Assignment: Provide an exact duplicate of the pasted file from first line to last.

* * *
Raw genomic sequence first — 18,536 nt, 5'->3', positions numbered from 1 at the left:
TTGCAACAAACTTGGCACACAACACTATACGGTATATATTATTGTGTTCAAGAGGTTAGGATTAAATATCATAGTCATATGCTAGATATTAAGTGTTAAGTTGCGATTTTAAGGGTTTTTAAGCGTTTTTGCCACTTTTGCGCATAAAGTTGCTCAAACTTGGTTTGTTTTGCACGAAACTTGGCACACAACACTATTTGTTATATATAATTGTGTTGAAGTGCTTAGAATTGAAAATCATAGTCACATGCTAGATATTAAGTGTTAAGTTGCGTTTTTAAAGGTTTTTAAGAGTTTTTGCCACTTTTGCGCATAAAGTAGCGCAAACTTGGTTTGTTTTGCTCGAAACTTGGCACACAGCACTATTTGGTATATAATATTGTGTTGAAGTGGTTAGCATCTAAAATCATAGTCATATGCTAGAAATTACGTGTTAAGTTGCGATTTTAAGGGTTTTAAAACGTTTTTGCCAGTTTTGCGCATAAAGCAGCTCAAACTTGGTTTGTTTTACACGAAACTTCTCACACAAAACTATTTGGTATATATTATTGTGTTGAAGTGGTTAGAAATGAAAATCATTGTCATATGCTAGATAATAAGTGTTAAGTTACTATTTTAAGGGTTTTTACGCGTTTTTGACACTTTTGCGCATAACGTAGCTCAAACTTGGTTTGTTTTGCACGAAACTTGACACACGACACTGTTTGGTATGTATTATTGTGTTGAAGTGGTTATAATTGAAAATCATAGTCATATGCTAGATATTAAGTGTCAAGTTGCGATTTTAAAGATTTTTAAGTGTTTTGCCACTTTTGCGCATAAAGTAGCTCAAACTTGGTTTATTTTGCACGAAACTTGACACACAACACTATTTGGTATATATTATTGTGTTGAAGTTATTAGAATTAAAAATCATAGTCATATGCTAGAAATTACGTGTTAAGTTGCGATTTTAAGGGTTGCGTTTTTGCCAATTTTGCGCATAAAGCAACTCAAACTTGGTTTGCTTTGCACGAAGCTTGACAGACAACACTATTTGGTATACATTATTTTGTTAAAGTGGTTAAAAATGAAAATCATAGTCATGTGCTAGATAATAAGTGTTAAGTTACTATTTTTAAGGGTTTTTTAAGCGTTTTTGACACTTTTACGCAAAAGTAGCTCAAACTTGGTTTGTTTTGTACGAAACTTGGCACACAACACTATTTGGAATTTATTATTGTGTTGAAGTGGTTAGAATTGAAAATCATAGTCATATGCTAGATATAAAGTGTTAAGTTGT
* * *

Raw genomic sequence first — 18,536 nt, 5'->3', positions numbered from 1 at the left:
TTGCAACAAACTTGGCACACAACACTATACGGTATATATTATTGTGTTCAAGAGGTTAGGATTAAATATCATAGTCATATGCTAGATATTAAGTGTTAAGTTGCGATTTTAAGGGTTTTTAAGCGTTTTTGCCACTTTTGCGCATAAAGTTGCTCAAACTTGGTTTGTTTTGCACGAAACTTGGCACACAACACTATTTGTTATATATAATTGTGTTGAAGTGCTTAGAATTGAAAATCATAGTCACATGCTAGATATTAAGTGTTAAGTTGCGTTTTTAAAGGTTTTTAAGAGTTTTTGCCACTTTTGCGCATAAAGTAGCGCAAACTTGGTTTGTTTTGCTCGAAACTTGGCACACAGCACTATTTGGTATATAATATTGTGTTGAAGTGGTTAGCATCTAAAATCATAGTCATATGCTAGAAATTACGTGTTAAGTTGCGATTTTAAGGGTTTTAAAACGTTTTTGCCAGTTTTGCGCATAAAGCAGCTCAAACTTGGTTTGTTTTACACGAAACTTCTCACACAAAACTATTTGGTATATATTATTGTGTTGAAGTGGTTAGAAATGAAAATCATTGTCATATGCTAGATAATAAGTGTTAAGTTACTATTTTAAGGGTTTTTACGCGTTTTTGACACTTTTGCGCATAACGTAGCTCAAACTTGGTTTGTTTTGCACGAAACTTGACACACGACACTGTTTGGTATGTATTATTGTGTTGAAGTGGTTATAATTGAAAATCATAGTCATATGCTAGATATTAAGTGTCAAGTTGCGATTTTAAAGATTTTTAAGTGTTTTGCCACTTTTGCGCATAAAGTAGCTCAAACTTGGTTTATTTTGCACGAAACTTGACACACAACACTATTTGGTATATATTATTGTGTTGAAGTTATTAGAATTAAAAATCATAGTCATATGCTAGAAATTACGTGTTAAGTTGCGATTTTAAGGGTTGCGTTTTTGCCAATTTTGCGCATAAAGCAACTCAAACTTGGTTTGCTTTGCACGAAGCTTGACAGACAACACTATTTGGTATACATTATTTTGTTAAAGTGGTTAAAAATGAAAATCATAGTCATGTGCTAGATAATAAGTGTTAAGTTACTATTTTTAAGGGTTTTTTAAGCGTTTTTGACACTTTTACGCAAAAGTAGCTCAAACTTGGTTTGTTTTGTACGAAACTTGGCACACAACACTATTTGGAATTTATTATTGTGTTGAAGTGGTTAGAATTGAAAATCATAGTCATATGCTAGATATAAAGTGTTAAGTTGT